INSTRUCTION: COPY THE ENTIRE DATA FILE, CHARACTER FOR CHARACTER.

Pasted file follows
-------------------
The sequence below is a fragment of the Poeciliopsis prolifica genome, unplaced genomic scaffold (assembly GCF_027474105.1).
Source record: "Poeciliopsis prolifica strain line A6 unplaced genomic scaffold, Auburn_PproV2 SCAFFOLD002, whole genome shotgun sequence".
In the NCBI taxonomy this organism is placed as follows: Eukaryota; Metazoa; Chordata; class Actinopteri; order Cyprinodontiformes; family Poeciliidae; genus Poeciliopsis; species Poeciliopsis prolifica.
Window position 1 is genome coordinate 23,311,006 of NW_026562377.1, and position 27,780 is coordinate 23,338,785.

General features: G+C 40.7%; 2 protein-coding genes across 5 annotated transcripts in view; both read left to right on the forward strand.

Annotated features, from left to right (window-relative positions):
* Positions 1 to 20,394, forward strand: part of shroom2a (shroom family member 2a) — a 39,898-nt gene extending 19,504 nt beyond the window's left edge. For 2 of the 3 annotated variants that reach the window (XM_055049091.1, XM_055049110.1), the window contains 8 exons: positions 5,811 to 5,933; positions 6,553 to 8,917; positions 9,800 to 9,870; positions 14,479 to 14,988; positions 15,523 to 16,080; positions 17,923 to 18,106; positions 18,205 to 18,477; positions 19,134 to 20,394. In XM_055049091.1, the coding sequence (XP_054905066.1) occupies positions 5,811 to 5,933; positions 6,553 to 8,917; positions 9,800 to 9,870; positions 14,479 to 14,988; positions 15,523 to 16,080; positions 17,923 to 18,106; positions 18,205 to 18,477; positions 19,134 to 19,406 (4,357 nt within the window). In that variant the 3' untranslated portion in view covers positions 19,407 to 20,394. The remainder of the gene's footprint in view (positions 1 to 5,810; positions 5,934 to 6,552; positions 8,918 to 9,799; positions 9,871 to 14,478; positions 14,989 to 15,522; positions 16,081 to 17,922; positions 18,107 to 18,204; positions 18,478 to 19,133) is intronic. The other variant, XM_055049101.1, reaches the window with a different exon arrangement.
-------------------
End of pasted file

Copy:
The sequence below is a fragment of the Poeciliopsis prolifica genome, unplaced genomic scaffold (assembly GCF_027474105.1).
Source record: "Poeciliopsis prolifica strain line A6 unplaced genomic scaffold, Auburn_PproV2 SCAFFOLD002, whole genome shotgun sequence".
In the NCBI taxonomy this organism is placed as follows: Eukaryota; Metazoa; Chordata; class Actinopteri; order Cyprinodontiformes; family Poeciliidae; genus Poeciliopsis; species Poeciliopsis prolifica.
Window position 1 is genome coordinate 23,311,006 of NW_026562377.1, and position 27,780 is coordinate 23,338,785.

General features: G+C 40.7%; 2 protein-coding genes across 5 annotated transcripts in view; both read left to right on the forward strand.

Annotated features, from left to right (window-relative positions):
* Positions 1 to 20,394, forward strand: part of shroom2a (shroom family member 2a) — a 39,898-nt gene extending 19,504 nt beyond the window's left edge. For 2 of the 3 annotated variants that reach the window (XM_055049091.1, XM_055049110.1), the window contains 8 exons: positions 5,811 to 5,933; positions 6,553 to 8,917; positions 9,800 to 9,870; positions 14,479 to 14,988; positions 15,523 to 16,080; positions 17,923 to 18,106; positions 18,205 to 18,477; positions 19,134 to 20,394. In XM_055049091.1, the coding sequence (XP_054905066.1) occupies positions 5,811 to 5,933; positions 6,553 to 8,917; positions 9,800 to 9,870; positions 14,479 to 14,988; positions 15,523 to 16,080; positions 17,923 to 18,106; positions 18,205 to 18,477; positions 19,134 to 19,406 (4,357 nt within the window). In that variant the 3' untranslated portion in view covers positions 19,407 to 20,394. The remainder of the gene's footprint in view (positions 1 to 5,810; positions 5,934 to 6,552; positions 8,918 to 9,799; positions 9,871 to 14,478; positions 14,989 to 15,522; positions 16,081 to 17,922; positions 18,107 to 18,204; positions 18,478 to 19,133) is intronic. The other variant, XM_055049101.1, reaches the window with a different exon arrangement.